Sharp U.S. Hiring Downshift Projected With More Risks On Horizon
(Bloomberg) -- U.S. job growth probably suffered a sharp slowdown in December, with further weakness expected until Covid-19 vaccines reach a larger swath of Americans and restore broader economic activity.
Economists project the government jobs report on Friday will show the unemployment rate increased for the first time in eight months with employers hiring 50,000 workers, the fewest since payrolls started to recover in May. That pace, typically insufficient to reduce the jobless rate, would be lackluster growth even in pre-pandemic times, and more than a quarter of forecasters surveyed expect employment to decline amid soaring infections that have spurred states to tighten restrictions.
While economists expect vaccinations will result in a faster pace of job growth in the second quarter, the intervening months could bring more labor market pain until many more Americans are inoculated.
Essential workers and the elderly are first in line for the vaccine, which doesn’t result in job gains in the immediate term because those people tend to be either already working or retired, said Michael Gapen, chief U.S. economist at Barclays Plc, who projects a 50,000 decrease in December payrolls.
“We wouldn’t read a negative number in December as, ‘The labor market is rolling over, we’re looking at another recession,’ ” Gapen said. “It’s probably more of a lull until vaccines give us critical mass and support for the labor market.”
December employment is expected to be stunted primarily by weakness in the service sector amid the surge in virus cases that led to new restrictions, most notably in California, said Aneta Markowska, chief U.S. financial economist at Jefferies LLC. She estimates that payrolls declined by 110,000 in December. Colder weather in some regions may have also held consumers back from dining out, another hit to the restaurant industry.
What Bloomberg Economics Says...
“The dramatic surge in job creation, after the initial Covid-19 lockdown ended, is due to come to a crashing close in December. The large downside miss on payrolls relative to consensus in November -- a time when lockdown measures were considerably less restrictive relative to present -- is a troubling indication of a lack of resilience in the roaring labor recovery of recent months.”
--Carl Riccadonna, chief U.S. economist
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Manufacturing and construction, meanwhile, may have boosted hiring as factories respond to depleted inventories and builders try to keep up with robust demand for new homes.
Hiring in transportation and warehousing, which supports e-commerce, may have also ticked up as a result of Americans doing much of their holiday shopping at home, said Stephen Stanley, chief economist at Amherst Pierpoint Securities LLC.
The labor force participation rate may decline as more Americans leave the job market to limit virus exposure, care for someone with virus symptoms, or look after a child not in school or daycare. Those reasons have been keeping nearly 13 million Americans from work, according to Census Bureau survey data collected Dec. 9-21.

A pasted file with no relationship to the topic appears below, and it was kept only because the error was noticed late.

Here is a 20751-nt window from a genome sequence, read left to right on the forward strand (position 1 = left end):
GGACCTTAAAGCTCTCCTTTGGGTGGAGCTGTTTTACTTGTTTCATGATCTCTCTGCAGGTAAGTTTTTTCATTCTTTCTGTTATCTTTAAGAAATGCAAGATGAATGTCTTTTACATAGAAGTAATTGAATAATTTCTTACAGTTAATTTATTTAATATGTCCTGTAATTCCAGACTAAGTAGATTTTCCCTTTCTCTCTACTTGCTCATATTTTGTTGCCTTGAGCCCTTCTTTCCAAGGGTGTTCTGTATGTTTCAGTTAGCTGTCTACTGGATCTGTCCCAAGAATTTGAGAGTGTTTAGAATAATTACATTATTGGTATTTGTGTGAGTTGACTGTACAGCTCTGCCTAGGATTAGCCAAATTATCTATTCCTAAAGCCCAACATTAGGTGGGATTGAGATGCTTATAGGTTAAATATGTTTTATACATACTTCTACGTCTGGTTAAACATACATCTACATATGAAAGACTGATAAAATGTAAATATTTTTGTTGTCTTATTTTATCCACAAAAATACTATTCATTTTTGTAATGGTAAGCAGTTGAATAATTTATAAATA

Data on Wednesday from ADP Research Institute showed private payrolls declined in December, while a Labor Department report Thursday showed applications for U.S. state unemployment benefits remained elevated in the final week of 2020. Another report Thursday indicated employment at service providers shrank last month.
January also brings other risks.
The new virus strain that led to new or extended lockdowns in the U.K. and Germany this week has been identified in the U.S. If states such as New York enter another full shutdown, as Governor Andrew Cuomo has suggested, there could be more layoffs in the coming months, Markowska said. In addition, U.S. vaccine distribution has been slower than planned, adding to headwinds for the recovery.
The labor-market pain contrasts with euphoria in the stock market. The S&P 500 has been hovering around a record high as investors look past the current economic difficulties, betting on greater stimulus and an end to the pandemic.
The recent passage of a new government stimulus package, which includes more funding for the Paycheck Protection Program, could limit dismissals in coming months, depending on the number of small businesses that can access the loans. Democratic victories in Georgia delivering control of the U.S. Senate could also result in Congress approving an additional stimulus package after President-elect Joe Biden takes office on Jan. 20.
“If the virus cases are rising at an alarming clip, businesses might still be forced to cut workers because of a negative outlook,” said Michelle Meyer, head of U.S. economics at Bank of America Corp., who estimates a 50,000 payroll gain in December. “On the positive side, it’s stimulus, on the negative side is the fact that the virus is rising and restrictions are ongoing.”
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